The recent elections in Greece is a case in point. The Greek people elected a left-leaning, anti-austerity party which is planning to remove the tough austerity measures which the previous government had imposed under the directives of the European Central Bank and the International Monetary Fund. This is good for Greece but bad for the European Union. The Euro was already under pressure and it worsened after the results of the Greek elections were announced.

Singapore is a small open economy and so major changes in the top economies of the world impact it ever so often. With the huge drop in oil prices, the U.S. dollar has climbed up significantly and like every other currency, the SGD has depreciated significantly. Inflation is still present in the economy, but it is almost impossible to raise the interest rates because the U.S. wouldn’t.

So, interest rates would continue to be almost negative in Singapore, adjusted for inflation. A banking acquaintance asked me yesterday about my view on interest rates, and I was very clear: the U.S. Federal Reserve is unlikely to raise the interest rates even though the unemployment rate is falling in the U.S. as it does not see a wage growth. President Obama is trying to push the minimum wage rate in the U.S. but the Congress would not allow it. So, wages are not under pressure, so why would the Fed raise interest rates ? The banking friend was surprised with my argument, but I find it logical. Given that there will be no increase in the U.S. interest rates, it will not be possible for highly linked economies such as Hong Kong and Singapore to manipulate interest rates.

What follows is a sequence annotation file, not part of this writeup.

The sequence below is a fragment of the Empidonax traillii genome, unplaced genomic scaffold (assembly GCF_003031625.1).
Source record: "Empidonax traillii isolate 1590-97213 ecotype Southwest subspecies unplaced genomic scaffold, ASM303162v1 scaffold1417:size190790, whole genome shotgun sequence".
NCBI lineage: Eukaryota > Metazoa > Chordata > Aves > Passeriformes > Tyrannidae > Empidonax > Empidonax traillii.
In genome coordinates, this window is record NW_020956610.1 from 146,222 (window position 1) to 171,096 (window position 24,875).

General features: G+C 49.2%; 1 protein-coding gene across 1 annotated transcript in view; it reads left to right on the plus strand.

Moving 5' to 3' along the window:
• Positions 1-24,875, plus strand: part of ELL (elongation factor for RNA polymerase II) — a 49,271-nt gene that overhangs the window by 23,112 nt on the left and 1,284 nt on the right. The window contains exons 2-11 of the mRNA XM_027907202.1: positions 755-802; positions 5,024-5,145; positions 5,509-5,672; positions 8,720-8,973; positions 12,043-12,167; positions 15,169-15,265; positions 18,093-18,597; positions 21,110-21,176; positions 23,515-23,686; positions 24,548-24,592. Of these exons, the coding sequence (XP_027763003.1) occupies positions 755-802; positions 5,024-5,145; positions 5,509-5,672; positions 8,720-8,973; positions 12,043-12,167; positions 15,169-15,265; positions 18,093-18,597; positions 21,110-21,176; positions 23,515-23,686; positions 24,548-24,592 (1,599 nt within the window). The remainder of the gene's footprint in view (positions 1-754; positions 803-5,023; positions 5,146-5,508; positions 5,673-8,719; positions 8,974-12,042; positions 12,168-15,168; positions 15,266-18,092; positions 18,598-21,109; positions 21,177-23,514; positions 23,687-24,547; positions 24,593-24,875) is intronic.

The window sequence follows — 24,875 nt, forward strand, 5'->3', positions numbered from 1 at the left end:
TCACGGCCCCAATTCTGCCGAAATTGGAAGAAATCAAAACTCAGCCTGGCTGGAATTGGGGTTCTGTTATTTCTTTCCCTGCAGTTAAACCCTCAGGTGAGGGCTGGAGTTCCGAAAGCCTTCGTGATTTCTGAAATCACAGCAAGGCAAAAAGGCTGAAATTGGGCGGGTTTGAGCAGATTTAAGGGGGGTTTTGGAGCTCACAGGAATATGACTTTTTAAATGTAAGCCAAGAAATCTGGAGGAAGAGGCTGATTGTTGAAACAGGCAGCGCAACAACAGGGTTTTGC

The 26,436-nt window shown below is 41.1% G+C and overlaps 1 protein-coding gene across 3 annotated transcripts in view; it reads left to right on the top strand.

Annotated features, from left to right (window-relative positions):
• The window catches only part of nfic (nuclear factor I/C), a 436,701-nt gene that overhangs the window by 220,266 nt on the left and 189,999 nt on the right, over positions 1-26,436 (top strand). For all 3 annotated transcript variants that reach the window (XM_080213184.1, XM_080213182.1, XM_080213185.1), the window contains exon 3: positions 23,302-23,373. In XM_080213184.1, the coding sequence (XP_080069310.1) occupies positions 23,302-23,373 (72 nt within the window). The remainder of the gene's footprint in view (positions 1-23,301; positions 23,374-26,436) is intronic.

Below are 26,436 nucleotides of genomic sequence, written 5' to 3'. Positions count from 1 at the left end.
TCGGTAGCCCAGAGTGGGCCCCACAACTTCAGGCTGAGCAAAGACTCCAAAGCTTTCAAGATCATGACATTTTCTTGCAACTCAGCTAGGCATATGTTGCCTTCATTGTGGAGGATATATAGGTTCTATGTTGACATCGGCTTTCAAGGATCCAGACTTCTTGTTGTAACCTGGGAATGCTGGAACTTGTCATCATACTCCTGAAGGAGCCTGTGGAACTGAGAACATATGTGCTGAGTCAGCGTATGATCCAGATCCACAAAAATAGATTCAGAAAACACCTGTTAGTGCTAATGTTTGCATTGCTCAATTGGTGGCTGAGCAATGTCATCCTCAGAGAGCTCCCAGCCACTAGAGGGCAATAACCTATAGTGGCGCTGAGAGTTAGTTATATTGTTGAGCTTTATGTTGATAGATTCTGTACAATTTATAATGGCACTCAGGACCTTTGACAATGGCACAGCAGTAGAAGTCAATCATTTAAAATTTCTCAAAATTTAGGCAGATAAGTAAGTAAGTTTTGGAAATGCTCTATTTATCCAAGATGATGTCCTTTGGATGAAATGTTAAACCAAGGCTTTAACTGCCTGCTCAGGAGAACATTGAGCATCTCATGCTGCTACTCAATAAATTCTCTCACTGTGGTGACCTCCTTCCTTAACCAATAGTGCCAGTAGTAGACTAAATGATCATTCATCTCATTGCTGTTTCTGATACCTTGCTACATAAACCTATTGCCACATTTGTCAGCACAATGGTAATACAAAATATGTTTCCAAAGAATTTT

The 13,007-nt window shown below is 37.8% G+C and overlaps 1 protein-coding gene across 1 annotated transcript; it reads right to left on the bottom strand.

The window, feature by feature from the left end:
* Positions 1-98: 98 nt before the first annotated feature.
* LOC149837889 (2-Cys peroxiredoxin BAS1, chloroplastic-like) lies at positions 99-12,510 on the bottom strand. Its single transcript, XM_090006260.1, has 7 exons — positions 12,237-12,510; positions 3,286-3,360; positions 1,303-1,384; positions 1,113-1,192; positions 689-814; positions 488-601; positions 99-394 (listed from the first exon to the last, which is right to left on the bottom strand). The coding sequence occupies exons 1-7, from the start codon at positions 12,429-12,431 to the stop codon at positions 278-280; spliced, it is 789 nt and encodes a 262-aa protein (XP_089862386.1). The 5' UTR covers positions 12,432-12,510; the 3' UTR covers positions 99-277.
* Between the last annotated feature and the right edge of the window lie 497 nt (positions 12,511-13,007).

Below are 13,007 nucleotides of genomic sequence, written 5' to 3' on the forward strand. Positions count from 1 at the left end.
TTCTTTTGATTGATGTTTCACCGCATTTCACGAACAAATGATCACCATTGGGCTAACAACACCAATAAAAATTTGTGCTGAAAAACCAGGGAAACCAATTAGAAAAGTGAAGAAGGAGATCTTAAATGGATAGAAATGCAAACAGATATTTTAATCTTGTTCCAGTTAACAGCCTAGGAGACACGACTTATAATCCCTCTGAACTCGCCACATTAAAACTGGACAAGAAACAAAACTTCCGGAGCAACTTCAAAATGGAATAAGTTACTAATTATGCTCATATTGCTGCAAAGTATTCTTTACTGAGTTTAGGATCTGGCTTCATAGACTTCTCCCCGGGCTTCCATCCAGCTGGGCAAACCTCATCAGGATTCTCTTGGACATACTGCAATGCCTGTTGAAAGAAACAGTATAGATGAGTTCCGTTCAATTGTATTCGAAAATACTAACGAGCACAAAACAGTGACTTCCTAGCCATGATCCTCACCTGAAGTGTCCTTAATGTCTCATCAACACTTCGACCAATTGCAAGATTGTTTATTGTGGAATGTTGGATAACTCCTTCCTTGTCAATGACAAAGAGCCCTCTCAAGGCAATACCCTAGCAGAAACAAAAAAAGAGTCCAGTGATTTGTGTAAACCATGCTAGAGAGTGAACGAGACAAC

This means that real estate prices are unlikely to fall much further in Singapore this year. Likely rate increases would be towards end of 2015, and by that time the real estate market would have softened any way and people will be ready for an increased interest rate regime.

We can go on discussing along these lines like what economists do, but I think it would be critical for the average Joe amongst us to decipher the economic lingo and make sense of the current economic view of our learned economists. It is not difficult to do that though, as long as you keep yourself informed on the state of the world economy, which I do almost diligently.

All of us can do it, and so here is to another year of ultra low interest rates !


Vijay Srinivasan

31st January 2015

Needs and Wants

The first economic theory anyone understands is about the demand supply gap and how our needs and wants create that gap. Any such gap, in economic terms, is called as “scarcity”.